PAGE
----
New York, NY--June 28, 2021--Predicting what someone is about to do next based on their body language comes naturally to humans but not so for computers. When we meet another person, they might greet us with a hello, handshake, or even a fist bump. We may not know which gesture will be used, but we can read the situation and respond appropriately. In a new study, Columbia Engineering researchers unveil a computer vision technique for giving machines a more intuitive sense for what will happen next by leveraging higher-level associations between people, animals, and objects. "Our algorithm is a step toward machines being able to make better predictions about human behavior, and thus better coordinate their actions with ours," said Carl Vondrick, assistant professor of computer science at Columbia, who directed the study, which was presented at the International Conference on Computer Vision and Pattern Recognition on June 24, 2021. "Our results open a number of possibilities for human-robot collaboration, autonomous vehicles, and assistive technology."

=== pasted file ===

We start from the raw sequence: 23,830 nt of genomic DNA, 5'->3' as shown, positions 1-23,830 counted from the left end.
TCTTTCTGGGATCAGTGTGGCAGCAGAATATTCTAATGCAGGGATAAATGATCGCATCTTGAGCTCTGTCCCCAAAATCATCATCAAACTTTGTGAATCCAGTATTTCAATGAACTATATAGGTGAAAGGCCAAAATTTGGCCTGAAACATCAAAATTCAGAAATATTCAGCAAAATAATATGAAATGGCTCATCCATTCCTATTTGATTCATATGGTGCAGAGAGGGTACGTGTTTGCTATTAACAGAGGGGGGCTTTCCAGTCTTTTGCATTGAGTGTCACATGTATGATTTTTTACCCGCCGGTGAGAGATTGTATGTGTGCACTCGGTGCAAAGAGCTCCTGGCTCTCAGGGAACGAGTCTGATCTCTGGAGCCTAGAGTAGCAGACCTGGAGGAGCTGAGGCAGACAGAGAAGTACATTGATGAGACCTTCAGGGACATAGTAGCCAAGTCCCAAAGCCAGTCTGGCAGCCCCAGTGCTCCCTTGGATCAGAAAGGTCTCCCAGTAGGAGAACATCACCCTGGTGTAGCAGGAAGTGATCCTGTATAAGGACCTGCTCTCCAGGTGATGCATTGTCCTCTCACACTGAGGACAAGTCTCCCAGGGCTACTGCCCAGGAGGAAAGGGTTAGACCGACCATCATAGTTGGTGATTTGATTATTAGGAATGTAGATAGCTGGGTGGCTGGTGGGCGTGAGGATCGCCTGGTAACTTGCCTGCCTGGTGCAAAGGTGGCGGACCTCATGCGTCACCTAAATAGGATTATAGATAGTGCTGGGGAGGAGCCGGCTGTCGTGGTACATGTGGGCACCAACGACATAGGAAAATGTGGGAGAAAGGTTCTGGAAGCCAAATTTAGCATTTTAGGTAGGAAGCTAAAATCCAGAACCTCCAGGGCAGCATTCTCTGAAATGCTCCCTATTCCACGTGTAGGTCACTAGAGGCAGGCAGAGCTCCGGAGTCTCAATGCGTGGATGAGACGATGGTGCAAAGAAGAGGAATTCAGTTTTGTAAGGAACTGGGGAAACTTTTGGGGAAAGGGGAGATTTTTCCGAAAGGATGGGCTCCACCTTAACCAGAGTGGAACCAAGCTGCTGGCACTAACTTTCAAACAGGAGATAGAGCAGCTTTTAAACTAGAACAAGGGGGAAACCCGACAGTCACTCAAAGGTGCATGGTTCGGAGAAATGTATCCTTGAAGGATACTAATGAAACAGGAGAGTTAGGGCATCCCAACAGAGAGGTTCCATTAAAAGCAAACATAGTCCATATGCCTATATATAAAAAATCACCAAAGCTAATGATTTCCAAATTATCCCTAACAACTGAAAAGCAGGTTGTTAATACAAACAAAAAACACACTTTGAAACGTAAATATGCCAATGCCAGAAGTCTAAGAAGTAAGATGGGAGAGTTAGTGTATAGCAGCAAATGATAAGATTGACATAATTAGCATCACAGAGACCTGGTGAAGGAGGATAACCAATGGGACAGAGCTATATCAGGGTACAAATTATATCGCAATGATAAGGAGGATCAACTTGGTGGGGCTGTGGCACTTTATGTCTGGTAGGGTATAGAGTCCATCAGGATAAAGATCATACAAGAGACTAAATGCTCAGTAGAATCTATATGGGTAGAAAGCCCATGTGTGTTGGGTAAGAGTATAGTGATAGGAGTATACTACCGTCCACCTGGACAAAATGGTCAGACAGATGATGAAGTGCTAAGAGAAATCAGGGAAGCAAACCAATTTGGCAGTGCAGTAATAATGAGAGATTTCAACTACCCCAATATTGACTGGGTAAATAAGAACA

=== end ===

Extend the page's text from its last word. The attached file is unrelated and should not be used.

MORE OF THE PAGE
UiPath, robotic process automation startup, tops expectations in first quarterly report


UiPath, the robotic process automation startup that came public April 21st, this afternoon reported fiscal Q1 revenue that easily topped Wall Street's expectations, and a surprise profit where the Street had been expecting a net loss, and an outlook for this quarter's revenue that was higher as well. Despite the upbeat report, UiPath shares fell 9% in late trading. CEO and co-founder Daniel Dines called the quarter "an exceptionally strong start to fiscal year 2022." Dines noted first-quarter annualized recurring revenue, or ARR, rose over 64 percent, year-over-year, to $653 million, calling it, "a testament to our leadership position in enterprise software automation." We believe automation is the next layer in the software stack.

3 Artificial Intelligence Stocks Leading the New Wave